21 Want to link to the Lone Star Internet activity for this chapter? Click here!Click here! Chapter 12, Section 3 Life on the Home Front - Assessment Who died in the “Great Hanging”? (A) Inmates at the prison in Huntsville (B) Blockade runners (C) Germans from San Antonio (D) Unionists from the Gainesville area During the Civil War, what were Texans forced to sacrifice? (A) summer vacations (B) wool (C) cattle (D) sugar

22 Want to link to the Lone Star Internet activity for this chapter? Click here!Click here! Chapter 12, Section 3 Life on the Home Front - Assessment Who died in the “Great Hanging”? (A) Inmates at the prison in Huntsville (B) Blockade runners (C) Germans from San Antonio (D) Unionists from the Gainesville area During the Civil War, what were Texans forced to sacrifice? (A) summer vacations (B) wool (C) cattle (D) sugar

23 Reconstruction in Texas What did Texas have to do to rejoin the Union? How were African Americans’ rights limited and protected during Reconstruction? How did the U.S. Congress change the course of Reconstruction? How did Reconstruction change Texas? Chapter 12, Section 4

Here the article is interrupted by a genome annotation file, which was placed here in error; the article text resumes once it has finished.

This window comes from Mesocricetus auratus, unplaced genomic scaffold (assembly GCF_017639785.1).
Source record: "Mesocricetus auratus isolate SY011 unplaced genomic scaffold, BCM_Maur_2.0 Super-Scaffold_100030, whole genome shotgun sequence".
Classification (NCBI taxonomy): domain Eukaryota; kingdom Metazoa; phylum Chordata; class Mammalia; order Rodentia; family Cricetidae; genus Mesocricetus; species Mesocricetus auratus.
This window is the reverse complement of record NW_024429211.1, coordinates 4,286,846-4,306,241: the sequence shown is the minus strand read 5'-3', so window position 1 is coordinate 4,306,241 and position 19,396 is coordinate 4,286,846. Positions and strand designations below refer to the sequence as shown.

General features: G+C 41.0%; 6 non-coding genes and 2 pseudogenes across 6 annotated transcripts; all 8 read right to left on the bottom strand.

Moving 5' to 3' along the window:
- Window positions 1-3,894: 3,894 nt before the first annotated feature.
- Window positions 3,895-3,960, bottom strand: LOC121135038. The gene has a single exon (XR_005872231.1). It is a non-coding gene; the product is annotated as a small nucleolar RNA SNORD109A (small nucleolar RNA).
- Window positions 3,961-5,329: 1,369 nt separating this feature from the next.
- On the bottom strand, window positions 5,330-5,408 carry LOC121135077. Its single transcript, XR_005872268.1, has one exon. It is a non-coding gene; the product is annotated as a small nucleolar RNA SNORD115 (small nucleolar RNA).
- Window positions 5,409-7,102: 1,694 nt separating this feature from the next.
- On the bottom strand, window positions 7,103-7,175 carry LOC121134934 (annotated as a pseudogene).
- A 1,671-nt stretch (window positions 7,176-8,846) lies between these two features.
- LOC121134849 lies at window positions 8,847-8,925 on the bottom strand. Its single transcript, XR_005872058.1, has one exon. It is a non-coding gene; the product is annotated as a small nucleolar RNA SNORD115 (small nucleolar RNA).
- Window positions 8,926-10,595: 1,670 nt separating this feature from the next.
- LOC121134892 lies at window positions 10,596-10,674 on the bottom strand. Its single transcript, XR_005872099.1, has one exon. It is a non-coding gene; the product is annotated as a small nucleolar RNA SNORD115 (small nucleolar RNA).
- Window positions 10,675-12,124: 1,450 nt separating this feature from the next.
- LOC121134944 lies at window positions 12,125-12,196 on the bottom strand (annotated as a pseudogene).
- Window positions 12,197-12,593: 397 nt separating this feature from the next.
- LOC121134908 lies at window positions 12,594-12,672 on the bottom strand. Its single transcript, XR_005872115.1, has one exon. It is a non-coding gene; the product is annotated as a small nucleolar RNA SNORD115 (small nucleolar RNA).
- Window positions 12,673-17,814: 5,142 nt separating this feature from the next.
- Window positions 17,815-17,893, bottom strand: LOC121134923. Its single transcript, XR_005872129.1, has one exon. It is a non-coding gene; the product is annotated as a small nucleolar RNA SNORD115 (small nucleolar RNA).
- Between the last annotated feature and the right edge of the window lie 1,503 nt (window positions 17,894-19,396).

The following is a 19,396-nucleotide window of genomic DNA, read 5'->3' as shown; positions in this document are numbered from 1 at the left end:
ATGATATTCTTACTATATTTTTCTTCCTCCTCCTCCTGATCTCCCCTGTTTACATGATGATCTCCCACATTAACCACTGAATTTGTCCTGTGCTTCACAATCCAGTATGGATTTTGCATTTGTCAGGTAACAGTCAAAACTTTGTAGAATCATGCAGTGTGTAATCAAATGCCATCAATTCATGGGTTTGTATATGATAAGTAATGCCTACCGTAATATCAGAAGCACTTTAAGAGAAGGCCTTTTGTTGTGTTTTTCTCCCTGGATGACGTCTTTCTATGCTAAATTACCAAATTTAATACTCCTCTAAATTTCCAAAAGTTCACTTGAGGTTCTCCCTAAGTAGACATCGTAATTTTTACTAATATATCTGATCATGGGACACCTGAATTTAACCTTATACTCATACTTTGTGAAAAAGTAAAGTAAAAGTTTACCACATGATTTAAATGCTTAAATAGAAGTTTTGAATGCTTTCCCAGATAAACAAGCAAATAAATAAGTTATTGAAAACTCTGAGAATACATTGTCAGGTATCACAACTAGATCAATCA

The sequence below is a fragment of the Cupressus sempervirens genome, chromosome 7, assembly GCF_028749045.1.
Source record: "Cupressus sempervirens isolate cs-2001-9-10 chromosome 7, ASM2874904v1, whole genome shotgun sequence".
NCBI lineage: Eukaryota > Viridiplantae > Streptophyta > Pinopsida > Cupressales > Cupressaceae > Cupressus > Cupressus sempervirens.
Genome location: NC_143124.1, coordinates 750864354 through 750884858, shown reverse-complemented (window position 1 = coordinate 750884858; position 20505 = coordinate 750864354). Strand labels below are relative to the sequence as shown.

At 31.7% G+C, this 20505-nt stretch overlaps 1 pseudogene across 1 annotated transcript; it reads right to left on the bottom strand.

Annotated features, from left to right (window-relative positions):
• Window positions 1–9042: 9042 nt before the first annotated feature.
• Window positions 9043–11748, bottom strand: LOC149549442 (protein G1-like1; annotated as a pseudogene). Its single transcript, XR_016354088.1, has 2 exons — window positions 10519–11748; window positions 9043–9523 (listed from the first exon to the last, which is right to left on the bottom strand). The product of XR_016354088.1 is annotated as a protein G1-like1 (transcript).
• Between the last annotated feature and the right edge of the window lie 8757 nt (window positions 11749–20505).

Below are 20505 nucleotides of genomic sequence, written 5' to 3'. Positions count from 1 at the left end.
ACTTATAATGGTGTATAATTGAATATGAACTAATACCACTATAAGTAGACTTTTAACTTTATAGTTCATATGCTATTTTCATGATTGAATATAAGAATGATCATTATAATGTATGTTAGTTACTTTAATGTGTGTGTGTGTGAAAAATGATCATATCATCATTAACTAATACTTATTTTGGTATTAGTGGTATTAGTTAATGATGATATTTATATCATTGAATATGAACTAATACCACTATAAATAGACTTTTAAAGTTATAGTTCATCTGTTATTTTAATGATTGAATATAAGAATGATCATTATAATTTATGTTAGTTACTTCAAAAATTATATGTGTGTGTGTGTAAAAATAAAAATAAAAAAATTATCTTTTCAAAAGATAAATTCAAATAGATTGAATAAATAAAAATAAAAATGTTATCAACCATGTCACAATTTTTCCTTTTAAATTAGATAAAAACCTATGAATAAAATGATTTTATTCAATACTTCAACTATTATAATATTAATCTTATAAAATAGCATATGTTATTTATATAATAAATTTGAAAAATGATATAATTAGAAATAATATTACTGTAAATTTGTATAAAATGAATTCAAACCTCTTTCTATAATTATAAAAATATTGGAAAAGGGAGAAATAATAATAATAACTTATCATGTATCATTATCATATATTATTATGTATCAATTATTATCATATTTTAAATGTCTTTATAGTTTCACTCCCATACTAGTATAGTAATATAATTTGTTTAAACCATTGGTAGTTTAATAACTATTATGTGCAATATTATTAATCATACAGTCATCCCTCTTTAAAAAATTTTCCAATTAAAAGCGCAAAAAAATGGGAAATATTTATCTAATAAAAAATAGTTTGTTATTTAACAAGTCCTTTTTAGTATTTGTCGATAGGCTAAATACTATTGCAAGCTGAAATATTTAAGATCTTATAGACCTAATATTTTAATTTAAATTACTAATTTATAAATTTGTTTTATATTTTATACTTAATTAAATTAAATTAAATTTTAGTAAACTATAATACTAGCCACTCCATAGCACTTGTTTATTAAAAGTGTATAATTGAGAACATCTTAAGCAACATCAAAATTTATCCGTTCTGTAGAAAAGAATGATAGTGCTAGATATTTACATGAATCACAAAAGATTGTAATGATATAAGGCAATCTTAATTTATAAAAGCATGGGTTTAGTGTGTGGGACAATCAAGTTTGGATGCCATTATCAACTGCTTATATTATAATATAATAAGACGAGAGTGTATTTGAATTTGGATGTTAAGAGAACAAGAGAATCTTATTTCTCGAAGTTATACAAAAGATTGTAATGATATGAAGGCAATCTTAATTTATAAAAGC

24 Reconstruction Begins Reconstruction - the federal government’s plan to restore the South to the Union after the Civil War. Johnson’s Plan- Under President Johnson’s plan, all Confederate states would have to meet some conditions before reentering the Union: End slavery Set up temporary governments Declare secession illegal Require all adult white males to take an oath of loyalty to the U.S. Andrew J. Hamilton, provisional governor of Texas, called the Constitutional Convention of Delegates accepted most of Johnson’s terms. In June of 1866, Texans accepted the new constitution and elected James Throckmorton as governor. Chapter 12, Section 4